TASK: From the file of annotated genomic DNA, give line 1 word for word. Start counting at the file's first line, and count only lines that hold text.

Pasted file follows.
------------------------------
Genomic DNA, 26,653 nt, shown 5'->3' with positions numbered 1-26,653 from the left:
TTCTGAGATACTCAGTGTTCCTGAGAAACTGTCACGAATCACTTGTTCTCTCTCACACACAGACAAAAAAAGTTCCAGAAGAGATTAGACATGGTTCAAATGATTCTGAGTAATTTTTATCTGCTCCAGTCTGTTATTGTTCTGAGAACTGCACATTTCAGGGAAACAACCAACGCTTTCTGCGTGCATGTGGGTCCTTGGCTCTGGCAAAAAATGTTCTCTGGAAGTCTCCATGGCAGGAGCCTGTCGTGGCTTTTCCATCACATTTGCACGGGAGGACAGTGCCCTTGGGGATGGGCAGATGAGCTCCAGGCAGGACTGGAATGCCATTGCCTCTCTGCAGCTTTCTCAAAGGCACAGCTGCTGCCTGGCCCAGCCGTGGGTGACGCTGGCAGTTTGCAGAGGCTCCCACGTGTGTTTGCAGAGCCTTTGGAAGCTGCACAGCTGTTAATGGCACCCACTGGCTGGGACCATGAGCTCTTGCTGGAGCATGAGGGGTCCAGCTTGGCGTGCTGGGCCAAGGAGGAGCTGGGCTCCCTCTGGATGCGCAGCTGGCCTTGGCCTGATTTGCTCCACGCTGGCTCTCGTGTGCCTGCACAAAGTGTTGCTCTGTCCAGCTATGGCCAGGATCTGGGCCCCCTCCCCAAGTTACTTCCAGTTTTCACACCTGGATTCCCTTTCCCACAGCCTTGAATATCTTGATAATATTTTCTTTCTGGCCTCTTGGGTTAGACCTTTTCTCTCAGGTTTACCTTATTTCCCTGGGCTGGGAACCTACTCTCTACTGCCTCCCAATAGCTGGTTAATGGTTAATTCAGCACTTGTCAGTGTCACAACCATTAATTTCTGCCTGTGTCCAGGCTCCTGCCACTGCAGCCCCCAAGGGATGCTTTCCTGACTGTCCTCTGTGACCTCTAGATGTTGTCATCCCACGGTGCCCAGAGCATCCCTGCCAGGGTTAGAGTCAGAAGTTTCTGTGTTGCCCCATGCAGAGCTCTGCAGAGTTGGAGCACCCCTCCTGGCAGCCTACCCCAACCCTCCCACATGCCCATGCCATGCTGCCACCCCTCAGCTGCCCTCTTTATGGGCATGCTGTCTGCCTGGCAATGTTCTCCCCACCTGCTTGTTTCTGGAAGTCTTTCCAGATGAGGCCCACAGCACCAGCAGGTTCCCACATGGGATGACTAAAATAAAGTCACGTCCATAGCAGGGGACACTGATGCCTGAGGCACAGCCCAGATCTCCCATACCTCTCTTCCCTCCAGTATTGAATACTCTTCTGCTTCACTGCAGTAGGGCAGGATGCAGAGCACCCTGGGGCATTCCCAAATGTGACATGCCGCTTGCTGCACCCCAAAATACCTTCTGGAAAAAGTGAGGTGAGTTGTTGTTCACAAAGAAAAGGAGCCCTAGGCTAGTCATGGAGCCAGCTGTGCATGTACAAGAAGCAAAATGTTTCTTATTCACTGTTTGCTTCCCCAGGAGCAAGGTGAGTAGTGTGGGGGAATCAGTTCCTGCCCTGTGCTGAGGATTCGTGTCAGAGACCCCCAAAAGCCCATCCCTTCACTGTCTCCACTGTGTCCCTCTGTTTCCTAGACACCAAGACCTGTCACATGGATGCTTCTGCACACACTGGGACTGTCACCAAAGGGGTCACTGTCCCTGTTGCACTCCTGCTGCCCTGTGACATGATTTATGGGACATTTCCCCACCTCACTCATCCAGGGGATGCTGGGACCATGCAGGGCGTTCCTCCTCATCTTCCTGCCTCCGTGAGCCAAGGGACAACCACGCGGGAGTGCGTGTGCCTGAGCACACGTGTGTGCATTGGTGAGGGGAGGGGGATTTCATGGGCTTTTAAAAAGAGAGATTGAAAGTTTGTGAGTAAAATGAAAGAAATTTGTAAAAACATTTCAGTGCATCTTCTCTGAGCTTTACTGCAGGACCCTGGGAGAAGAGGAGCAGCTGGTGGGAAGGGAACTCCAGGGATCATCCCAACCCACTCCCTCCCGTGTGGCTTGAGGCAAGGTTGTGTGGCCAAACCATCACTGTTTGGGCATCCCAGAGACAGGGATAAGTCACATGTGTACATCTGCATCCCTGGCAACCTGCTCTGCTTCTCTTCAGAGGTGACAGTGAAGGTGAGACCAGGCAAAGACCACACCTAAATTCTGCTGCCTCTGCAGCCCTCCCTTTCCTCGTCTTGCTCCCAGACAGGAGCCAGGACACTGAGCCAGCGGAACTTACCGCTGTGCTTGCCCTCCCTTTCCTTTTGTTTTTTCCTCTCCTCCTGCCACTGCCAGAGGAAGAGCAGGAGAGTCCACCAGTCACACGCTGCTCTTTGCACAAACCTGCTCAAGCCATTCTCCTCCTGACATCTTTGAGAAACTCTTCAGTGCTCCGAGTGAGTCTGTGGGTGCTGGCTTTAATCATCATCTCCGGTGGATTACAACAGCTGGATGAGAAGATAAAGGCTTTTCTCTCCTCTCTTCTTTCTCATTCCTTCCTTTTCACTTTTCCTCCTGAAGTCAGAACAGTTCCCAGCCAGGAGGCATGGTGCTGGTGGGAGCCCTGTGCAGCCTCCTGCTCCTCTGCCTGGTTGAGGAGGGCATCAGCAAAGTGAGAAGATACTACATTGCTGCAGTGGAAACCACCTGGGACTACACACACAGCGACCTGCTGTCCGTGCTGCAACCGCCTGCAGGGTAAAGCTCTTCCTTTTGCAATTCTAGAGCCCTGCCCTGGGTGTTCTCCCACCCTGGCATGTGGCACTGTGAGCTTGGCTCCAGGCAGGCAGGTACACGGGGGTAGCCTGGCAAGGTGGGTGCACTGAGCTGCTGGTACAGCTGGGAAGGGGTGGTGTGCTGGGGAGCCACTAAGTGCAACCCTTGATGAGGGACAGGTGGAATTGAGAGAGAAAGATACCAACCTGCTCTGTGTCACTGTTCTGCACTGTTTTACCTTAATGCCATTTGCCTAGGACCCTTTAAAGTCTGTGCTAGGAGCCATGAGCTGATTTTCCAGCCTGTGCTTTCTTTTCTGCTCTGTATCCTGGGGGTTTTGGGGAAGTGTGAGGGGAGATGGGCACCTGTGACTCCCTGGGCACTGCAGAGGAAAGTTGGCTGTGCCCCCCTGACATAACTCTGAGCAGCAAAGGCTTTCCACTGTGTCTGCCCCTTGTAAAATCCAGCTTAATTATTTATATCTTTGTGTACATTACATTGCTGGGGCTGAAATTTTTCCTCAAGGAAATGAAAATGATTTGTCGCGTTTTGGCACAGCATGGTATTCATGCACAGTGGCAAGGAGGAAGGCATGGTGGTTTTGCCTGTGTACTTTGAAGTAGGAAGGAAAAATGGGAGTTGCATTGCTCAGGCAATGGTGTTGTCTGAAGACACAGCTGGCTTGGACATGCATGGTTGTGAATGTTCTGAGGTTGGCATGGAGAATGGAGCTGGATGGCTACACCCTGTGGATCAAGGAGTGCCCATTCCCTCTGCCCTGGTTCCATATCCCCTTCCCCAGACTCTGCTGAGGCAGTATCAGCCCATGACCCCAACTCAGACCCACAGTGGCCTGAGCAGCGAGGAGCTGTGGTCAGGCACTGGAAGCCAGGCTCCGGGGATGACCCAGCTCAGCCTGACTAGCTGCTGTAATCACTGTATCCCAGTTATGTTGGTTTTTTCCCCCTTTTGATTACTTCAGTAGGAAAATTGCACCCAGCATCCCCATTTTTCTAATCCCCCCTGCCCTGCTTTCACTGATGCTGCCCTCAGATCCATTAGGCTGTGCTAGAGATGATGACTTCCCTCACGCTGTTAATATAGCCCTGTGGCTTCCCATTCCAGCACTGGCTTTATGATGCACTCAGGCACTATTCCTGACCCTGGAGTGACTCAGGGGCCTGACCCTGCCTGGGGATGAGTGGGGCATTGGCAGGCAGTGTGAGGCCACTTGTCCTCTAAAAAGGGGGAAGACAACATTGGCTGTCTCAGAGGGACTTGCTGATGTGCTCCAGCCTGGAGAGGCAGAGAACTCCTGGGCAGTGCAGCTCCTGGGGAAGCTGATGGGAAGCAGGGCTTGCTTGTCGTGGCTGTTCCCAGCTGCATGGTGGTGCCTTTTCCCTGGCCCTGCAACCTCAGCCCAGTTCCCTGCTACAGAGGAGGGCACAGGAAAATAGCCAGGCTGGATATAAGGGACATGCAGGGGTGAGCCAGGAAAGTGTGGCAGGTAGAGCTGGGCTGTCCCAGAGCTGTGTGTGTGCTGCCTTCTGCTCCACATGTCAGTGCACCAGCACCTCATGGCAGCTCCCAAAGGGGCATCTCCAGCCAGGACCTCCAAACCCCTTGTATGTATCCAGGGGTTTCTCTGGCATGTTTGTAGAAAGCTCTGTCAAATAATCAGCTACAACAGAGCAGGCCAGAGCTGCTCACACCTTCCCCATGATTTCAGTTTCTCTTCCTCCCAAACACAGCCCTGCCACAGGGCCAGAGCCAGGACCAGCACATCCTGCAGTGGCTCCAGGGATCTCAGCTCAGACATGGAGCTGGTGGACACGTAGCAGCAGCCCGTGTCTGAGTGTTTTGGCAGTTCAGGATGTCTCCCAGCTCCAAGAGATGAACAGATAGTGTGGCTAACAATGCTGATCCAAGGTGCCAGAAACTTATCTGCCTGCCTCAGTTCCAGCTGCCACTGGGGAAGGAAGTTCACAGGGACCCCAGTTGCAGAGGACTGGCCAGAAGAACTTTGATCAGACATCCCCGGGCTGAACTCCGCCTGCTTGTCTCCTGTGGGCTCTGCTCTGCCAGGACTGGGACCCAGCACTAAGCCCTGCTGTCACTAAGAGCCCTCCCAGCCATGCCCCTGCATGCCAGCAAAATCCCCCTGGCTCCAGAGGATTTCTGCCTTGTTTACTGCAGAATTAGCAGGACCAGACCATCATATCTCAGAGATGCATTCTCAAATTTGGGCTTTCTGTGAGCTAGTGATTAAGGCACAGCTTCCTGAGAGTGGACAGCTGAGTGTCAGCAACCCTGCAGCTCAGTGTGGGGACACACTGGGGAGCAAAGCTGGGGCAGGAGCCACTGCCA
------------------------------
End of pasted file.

Genomic DNA, 26,653 nt, shown 5'->3' with positions numbered 1-26,653 from the left: